Rwanda Diplomat In U.S. Reportedly Spied Via Zoom On University Class Attended By Son of Political Prisoner Rusesabagina

St. Mary's President Mengler
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St. Mary's University President Tom Mengler. Photo: StMarystx.edu 

President Tom Mengler of St. Mary’s University outlined evidence that two weeks ago a diplomat for Rwanda’s dictatorial regime of President Paul Kagame, spied on a virtual class at the school by signing on without authorization. The Rwandan regime abducted political opponent Paul Rusesabagina and has held him in solitary confinement since last August.

The Rwandan official used Zoom to join a class of St. Mary’s students, staff, and guests, meeting in the University’s School of Law. Toward the end of the class on April 6, according to Mengler, St. Mary’s staff discovered at least one participant attending the session without the knowledge or permission of the organizing faculty member, Associate Professor of Communication Studies Bill Israel. When it became clear the intruder remained online, Israel challenged him to identify himself. He did not. Israel and executive director of Academic Technology Services Jeff Schomburg then terminated the intruder’s connection. 

Spadework by Schomburg and the University's information technology personnel later determined that the intruder initially joined the meeting for less than three minutes under the name Charles Ntageruka, but then departed. The intruder reappeared a few minutes later under a changed screen name “MN,” and remained until cut off. 

The University’s IT staff determined that the intruder in both cases was using an identical internet address. Finally, Professor Israel discovered Ntageruka identified online as Second Counselor at the Embassy of the Republic of Rwanda in Washington, D.C. Israel reported the matter to the FBI.

“Desperate people take desperate measures,” said Mengler. “This intrusion by a member of President Kagame’s diplomatic corps into a St. Mary’s class shows the paranoia of President Kagame’s administration in seeking to quell a rising chorus of international outrage over its kidnapping of Mr. Rusesabagina.”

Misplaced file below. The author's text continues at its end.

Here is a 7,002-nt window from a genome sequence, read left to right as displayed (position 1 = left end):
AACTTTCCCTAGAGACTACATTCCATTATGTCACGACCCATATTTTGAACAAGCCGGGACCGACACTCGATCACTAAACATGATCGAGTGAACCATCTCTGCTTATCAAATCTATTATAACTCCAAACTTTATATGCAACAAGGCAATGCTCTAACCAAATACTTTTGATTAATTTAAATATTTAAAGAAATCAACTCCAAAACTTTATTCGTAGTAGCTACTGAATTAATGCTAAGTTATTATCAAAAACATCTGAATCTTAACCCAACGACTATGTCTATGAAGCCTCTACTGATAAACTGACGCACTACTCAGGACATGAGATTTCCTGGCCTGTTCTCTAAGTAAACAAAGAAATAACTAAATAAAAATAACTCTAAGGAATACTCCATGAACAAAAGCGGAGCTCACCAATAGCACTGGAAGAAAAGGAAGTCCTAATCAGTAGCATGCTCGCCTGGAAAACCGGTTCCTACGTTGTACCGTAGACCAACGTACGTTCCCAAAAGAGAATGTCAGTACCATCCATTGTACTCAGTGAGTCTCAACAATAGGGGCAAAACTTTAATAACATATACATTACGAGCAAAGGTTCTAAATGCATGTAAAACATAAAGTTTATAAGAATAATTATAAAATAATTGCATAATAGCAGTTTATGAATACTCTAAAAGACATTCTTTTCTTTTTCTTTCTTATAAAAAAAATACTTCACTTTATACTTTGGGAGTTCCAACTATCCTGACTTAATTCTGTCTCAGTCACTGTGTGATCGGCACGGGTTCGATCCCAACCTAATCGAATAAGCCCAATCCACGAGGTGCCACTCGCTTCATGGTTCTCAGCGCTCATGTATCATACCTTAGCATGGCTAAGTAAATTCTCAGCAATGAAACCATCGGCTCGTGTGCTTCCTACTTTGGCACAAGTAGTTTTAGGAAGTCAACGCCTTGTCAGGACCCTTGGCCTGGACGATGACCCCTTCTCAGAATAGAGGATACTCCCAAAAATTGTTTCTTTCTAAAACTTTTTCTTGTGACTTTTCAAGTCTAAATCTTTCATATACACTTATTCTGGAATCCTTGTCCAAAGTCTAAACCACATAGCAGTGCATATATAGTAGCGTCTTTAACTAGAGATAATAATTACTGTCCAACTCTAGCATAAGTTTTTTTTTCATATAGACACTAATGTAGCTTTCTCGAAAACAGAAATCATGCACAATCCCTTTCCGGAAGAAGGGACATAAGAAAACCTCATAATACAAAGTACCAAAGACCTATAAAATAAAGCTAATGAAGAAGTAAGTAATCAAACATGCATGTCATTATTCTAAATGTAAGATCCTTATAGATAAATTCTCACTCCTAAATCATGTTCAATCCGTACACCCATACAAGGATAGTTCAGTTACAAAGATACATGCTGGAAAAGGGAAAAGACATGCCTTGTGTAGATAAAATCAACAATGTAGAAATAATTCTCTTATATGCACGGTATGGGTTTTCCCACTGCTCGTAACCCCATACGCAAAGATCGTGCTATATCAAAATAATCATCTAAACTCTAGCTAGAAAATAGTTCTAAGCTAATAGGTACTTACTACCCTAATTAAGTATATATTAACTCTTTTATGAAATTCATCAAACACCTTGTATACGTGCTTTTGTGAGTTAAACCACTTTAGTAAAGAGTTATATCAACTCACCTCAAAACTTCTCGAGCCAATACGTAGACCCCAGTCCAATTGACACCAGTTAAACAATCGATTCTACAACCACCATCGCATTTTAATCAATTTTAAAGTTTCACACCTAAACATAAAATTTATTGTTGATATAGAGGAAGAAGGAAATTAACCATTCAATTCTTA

Rusesabagina is internationally famous for rescuing 1,268 people from certain death during the 1994 Rwandan genocide, later the subject matter of the Academy Award-nominated film “Hotel Rwanda.” For his heroic actions, Rusesabagina received the Presidential Medal of Freedom from President George W. Bush in 2005.

Rusesabagina, a resident of San Antonio and outspoken humanitarian activist, was kidnapped last fall in a Rwandan government intelligence operation. In that undertaking, Rusesabagina had agreed at the behest of a churchman he knew to speak to congregations in neighboring Burundi. He flew from San Antonio to Dubai, then boarded a plane for the final leg, not knowing the flight had been arranged and paid for by the Kagame regime.

Instead of landing in Burundi, the plane landed in Rwanda’s capital Kigali, where Rusesabagina was arrested, bound, tortured and placed in solitary confinement—his human and legal rights systematically violated. He remains on trial in Kigali, where despite the evidence, the court has ruled he was not kidnapped, and that he is not entitled to the legal representation he has sought. The court has subordinated his ability to mount a defense to government control.

“Paul Rusesabagina, an international hero, is in the fight of his life,” Mengler added. “The Rwandan dictator-president Kagame is running a sham trial before a kangaroo court, which ruled he was not kidnapped, even after Kagame described the kidnapping operation as ‘flawless.’ He’s been deprived of his human rights, his right to a fair trial, even access to the prescription drugs his family sent him.”

These compelling facts and the presence of Rusesabagina’s son, Tresor, a St. Mary’s University student enrolled in Israel’s International Communication class, motivated Israel and his students to consider the case as part of their study. Now, they’re engaged in a final project intended to urge people of faith to contact their members of Congress to free Paul Rusesabagina using the hashtag #Free Rusesabagina.

“People of faith from San Antonio, all of Texas, across the United States and around the world should object to the injustice that Mr. Rusesabagina has endured,” Mengler said. “As people of God, we should join together to demand the release of this good and faithful man.”

Mengler reached out this week to U.S. Senator John Cornyn and U.S. Representative Joaquin Castro—and fellow Congressional leaders—to increase increase pressure, from the lawmakers and from the Biden administration for the release of Rusesabagina.

Previously, in December 2020, 32 U.S. Senators and Members of the House of Representatives—including Sen. Cornyn, Rep. Castro, Rep. Michael McCaul, Rep. Lloyd Doggett, and then-U.S. Rep. Will Hurd—sent a bipartisan letter to Kagame requesting Rusesabagina’s immediate release and his “return safely to the United States to be reunited with his family.”

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